S.R.Claridge writes Mystery and Romantic Suspense novels. Her work has been said to have the energy of Dan Brown, the mystery of Mary Higgins Clark and the humor of Janet Evanovich. Claridge novels will take you to the edge of your seat, keep you guessing until the very end and ultimately warm your heart. It is on the pages of every S.R.Claridge novel that Mystery and Sensual Suspense collide.

For more information on bookings, interviews and upcoming releases, please visit the author website and Facebook fan page.

Monday, February 18, 2013

No Such Thing As Bad Publicity

5 Reasons You WANT Negative Reviews

By Author Rainy Kaye


We all strive for excellence in our work. Sometimes, though, others don't think we measure up. It can be annoying, heartbreaking, or downright infuriating. Others will remind us that not everything is everyone's cup of steeped leaf water, and we'll eventually put down the chocolate, or wine, and get on with our existence.

 But could it be we actually need negative reviews? Yes!

Here are five reasons why:

1. Congratulations! You're real. In the throes of self- publishing and sock puppet reviews, it's important to establish a piece of work—and the creator behind it—is honest. One of the surest ways to do this is by receiving negative reviews. Since nothing is universally loved, not even Harry Potter, then a book with only five-star reviews is bound to raise a few eyebrows.

2. Marketing: You're doing it right. When a book is first born, it usually finds itself passed around from one loving supporter to another. And that's okay. Eventually, though, your baby will have to find its legs and start exploring the world. That means it will be outside the safety of the village, and into the wild. And some things out there will want to have it for breakfast. In short, if your book hasn't garnered a few negative reviews, you haven't sent it out far enough.

3. Welcome to the classroom. Before publication, a book should have been revised, beta read, and edited. Even with all that, your manuscript likely only saw less than a dozen people. Once out in the world, it—hopefully—will reach hundreds, or even thousands of readers. Among all the voices, some might ring true with thoughts and opinions no one had considered before. Don't dismiss constructive criticism just because it was accompanied by a one-star.

4. Anyone with even the slightest bit of knowledge about marketing will tell you that word of mouth is the best way to promote anything. This means you need people to talk about the book. Negative reviews often generate conversation among readers. No need to get involved. Just let it run its course. Engaged readers pique curiosity along the way.

5. It's good for the soul. Praise is nice. If you managed to see a book through from start to finish, you've earned all the bubbly feedback. But even Shakespeare had critics (and now entire classrooms pick his work apart). Sometimes it takes a negative review or two to keep us grounded and, therefore, real to our fans.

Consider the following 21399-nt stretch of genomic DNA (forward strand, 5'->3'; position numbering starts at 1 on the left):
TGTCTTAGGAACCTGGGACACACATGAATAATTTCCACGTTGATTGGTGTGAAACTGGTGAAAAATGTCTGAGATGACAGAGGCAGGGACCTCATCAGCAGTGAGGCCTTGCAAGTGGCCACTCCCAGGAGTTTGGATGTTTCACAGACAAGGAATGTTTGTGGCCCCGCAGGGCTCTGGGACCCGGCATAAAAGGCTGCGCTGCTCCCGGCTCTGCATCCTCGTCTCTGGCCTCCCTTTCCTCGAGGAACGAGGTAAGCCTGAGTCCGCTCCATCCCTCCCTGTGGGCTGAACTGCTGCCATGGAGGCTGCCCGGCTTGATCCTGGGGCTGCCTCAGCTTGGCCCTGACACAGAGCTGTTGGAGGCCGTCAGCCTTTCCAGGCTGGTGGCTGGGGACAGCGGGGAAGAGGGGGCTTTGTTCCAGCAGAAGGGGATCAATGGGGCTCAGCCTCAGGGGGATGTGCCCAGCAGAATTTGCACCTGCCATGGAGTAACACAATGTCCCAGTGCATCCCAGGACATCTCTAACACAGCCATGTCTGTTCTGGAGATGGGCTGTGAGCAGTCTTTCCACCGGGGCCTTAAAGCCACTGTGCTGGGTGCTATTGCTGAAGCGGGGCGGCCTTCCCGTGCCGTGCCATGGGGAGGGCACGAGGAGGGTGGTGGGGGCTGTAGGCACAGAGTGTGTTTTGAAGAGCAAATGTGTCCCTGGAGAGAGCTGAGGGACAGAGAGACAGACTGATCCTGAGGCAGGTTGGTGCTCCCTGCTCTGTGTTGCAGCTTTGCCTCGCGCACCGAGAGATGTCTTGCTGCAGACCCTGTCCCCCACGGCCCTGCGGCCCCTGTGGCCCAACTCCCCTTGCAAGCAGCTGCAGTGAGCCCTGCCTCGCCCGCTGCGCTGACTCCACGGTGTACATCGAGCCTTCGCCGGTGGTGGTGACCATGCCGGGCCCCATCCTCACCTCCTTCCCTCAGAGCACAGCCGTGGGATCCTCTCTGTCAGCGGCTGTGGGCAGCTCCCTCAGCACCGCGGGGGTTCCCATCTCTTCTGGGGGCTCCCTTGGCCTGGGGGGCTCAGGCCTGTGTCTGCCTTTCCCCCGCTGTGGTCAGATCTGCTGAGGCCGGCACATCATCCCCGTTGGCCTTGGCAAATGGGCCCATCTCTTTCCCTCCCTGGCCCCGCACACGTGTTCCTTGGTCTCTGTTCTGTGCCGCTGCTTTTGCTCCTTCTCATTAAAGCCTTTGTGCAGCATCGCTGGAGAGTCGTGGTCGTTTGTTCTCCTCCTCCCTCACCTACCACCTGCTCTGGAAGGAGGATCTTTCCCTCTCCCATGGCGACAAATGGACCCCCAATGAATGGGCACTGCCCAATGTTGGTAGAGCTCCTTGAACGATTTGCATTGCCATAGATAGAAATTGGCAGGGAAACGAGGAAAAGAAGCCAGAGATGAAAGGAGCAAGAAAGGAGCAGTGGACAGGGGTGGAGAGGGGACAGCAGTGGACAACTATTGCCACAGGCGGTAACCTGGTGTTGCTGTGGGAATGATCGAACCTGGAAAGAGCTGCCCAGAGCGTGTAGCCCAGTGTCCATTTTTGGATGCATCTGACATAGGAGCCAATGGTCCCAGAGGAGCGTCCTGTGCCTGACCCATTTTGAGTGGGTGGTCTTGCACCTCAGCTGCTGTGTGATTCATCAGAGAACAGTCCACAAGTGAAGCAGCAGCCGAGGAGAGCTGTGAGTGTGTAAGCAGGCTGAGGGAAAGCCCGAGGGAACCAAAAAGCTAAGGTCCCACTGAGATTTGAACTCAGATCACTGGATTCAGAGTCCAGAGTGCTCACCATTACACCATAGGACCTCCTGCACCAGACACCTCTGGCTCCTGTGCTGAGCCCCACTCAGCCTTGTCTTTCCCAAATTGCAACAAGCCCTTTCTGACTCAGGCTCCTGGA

No one likes negative reviews. It's okay to be privately hurt or even angry about them. Rant to a friend, take it out on the punching bag, or indulge in a whole gallon of ice cream (not the fat free kind, either). Just keep in mind that in the end, you need negative reviews. They're part of being a real writer.

Thank you, Rainy for that wonderful advice.  No author wants to see their work torn apart….but as the old adage says, “There’s no such thing as bad publicity, as long as they spell your name right.” 
Remember...every field of arts and entertainment is subjective to the viewer, listener or reader.  Some people will love your work.  Others will despise it.  You job is just to keep them talking about it.  ~







  1. Completely agree with this post, and I'll even add another reason: A good 1-star review will point out what the reader doesn't like about the book. This is helpful for readers with similar views - and also helpful to me. If my book contains content that doesn't appeal to some readers, it's better for them to know that before buying rather than after.

  2. I often look at the negative reviews first because some of the things the reviewers don't like are the very thing I want.


  3. Not all books with only 5-star reviews are to be looked upon with suspicion. I only say that because I don't have any 3-or-lower-star reviews, and only one 4-star. Not trying to toot my own horn or say my books are better than yours--I'm not, and they aren't. But they are good, and I don't want people looking at them with suspicion just because someone who may not have liked them didn't review them. Just sayin'.


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